70,000 people demand that Armani and Primark reveal where they make their clothes
The golden signature gift boxes are the culmination of the global #GoTransparent campaign, led by Human Rights Watch, Clean Clothes Campaign, and International Labor Rights Forum. The campaign launched a minimum global standard of transparency for the garment sector - the "Apparel And Footwear Supply Chain Transparency Pledge", and convinced seventeen brands to commit to publish information about the factories they source from, including addresses and numbers of workers.
The #GoTransparent campaign specifically targeted the five brands Armani, Primark, Urban Outfitters, Forever 21 and Walmart, which are considered to be among the most secretive about their supply chain data and who refused to commit to more transparent supply chains by signing the pledge.
The information that the “Transparency Pledge” is meant to unveal is vital for workers and activists to be able to alert brands to labour rights violations in their supply chains. Transparency in supply chains will help prevent such dramatic gestures as needed after the Rana Plaza collapse in Bangladesh in 2013, when workers and activists had to re-enter the ruins of the building to search for brand labels. They had to risk their lives to establish who should be held responsible for the tragedy.
The five targeted brands appear to be out of sync with the growing trend towards more transparency in the garment industry. A decade ago, universities in the United States started to require more transparency from the companies producing university apparel. More recently, many global brands are taking the necessary steps to reflect international standards towards supply chain transparency. Several brands in 2017 decided to make the move from no transparency at all to full compliance with the “Transparency Pledge”, including ASICS, ASOS, Clarks, New Look, Next and the Pentland Brands. Following their commitment to the Pledge, ASOS summarized the change in sentiment among these brands as such: ‘All roads lead to transparency. If our practices in the fashion industry are not good enough to tell our consumers about, then they’re just not good enough.’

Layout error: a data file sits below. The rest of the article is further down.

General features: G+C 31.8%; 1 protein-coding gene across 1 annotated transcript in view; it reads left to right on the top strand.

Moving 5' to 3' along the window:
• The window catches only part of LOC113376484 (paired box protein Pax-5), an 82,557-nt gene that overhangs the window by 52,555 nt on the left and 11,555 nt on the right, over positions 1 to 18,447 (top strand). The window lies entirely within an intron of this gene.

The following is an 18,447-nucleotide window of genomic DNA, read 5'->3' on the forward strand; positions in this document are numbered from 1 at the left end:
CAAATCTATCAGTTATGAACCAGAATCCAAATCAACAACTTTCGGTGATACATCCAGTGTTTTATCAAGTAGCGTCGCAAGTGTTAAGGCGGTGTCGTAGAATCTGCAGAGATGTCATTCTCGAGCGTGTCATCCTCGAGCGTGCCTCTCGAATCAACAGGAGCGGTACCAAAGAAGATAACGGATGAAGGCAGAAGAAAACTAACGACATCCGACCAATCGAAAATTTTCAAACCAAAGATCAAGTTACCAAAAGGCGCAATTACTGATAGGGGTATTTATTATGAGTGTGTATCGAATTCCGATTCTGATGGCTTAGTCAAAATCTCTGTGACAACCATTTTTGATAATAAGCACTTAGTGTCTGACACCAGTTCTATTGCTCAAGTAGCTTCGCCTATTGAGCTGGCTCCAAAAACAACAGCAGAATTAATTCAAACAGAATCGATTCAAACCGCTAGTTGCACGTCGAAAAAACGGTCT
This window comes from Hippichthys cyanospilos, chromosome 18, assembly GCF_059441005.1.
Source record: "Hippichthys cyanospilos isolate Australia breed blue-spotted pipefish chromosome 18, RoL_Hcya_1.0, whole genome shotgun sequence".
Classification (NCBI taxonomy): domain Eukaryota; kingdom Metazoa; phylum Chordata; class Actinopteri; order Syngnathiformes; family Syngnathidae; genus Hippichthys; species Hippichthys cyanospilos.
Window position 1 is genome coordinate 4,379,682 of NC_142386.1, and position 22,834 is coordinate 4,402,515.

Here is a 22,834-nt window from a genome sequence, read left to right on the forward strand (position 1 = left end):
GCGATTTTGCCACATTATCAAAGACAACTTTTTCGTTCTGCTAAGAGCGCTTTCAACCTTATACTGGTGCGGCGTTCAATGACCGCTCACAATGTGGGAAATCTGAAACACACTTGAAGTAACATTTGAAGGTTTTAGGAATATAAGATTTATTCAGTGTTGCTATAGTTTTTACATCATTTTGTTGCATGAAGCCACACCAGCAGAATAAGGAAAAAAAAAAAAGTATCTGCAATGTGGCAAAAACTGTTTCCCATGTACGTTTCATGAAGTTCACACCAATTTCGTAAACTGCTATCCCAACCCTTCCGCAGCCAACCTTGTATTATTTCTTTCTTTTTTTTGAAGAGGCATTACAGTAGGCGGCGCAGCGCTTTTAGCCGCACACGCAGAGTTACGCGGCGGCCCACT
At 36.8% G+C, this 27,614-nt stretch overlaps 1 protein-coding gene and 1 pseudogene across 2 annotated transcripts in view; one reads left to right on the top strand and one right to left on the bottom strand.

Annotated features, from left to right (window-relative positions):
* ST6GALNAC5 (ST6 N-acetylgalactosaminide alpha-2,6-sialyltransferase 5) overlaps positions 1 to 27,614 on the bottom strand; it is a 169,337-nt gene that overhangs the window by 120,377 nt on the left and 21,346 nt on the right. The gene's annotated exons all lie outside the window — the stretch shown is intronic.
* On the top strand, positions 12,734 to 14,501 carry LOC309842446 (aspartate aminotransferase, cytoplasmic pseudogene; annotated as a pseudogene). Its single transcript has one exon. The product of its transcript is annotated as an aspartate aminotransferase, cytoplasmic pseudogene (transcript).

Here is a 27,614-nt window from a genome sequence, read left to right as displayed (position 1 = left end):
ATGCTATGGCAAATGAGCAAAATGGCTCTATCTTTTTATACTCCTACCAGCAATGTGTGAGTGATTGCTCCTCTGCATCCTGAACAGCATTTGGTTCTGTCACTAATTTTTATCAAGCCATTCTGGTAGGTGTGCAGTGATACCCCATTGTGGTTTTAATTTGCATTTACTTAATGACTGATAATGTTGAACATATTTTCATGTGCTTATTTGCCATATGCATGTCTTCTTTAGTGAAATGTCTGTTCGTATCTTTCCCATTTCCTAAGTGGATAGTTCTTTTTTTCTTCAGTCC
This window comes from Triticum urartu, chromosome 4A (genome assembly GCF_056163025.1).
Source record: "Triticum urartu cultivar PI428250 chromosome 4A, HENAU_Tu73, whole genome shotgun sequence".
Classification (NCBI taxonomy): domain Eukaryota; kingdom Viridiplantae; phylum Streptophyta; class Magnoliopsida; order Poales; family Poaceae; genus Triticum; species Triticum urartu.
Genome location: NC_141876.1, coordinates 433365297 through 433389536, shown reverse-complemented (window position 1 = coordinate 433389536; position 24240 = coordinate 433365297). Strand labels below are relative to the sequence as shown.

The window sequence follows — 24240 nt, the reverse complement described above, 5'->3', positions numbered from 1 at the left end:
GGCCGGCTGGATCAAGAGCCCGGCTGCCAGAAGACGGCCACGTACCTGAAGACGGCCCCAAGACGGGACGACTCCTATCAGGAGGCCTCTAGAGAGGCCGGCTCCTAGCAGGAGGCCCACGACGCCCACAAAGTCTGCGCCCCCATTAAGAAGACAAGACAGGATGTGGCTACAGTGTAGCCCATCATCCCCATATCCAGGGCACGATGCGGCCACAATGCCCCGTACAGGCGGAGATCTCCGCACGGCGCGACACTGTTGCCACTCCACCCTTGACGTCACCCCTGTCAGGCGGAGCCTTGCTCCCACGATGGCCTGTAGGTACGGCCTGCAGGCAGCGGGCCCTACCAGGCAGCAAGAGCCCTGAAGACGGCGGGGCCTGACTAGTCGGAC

Ben Vanpeperstraete of Clean Clothes Campaign says: ‘Any brand that refuses to share information about their supply chain should be a huge red flag for consumers. What are these brands hiding? Do they even know where their clothes are coming from? If brands are taking the necessary steps to prevent labour abuses in their supply chains, then they shouldeagerly want to share detailed information about the factories and workers who make their clothes with the public.’
The current momentum towards supply chain transparency is reflected in a number of recent global initiatives, such as a motion by the European Parliament in April 2017, on “the Flagship Initiative in the Garment Industry”, calling for transparent supply chains and due diligence. Also in April 2017, 79 European civil society organizations sent an appeal for more transparency in the garment industry to the European Commission. Furthermore, footwear brands were urged to show more transparency, in a petition by the Change Your Shoes coalition, consisting of a range of labour rights organizations in Europe and Asia.
Read more on our campaign page.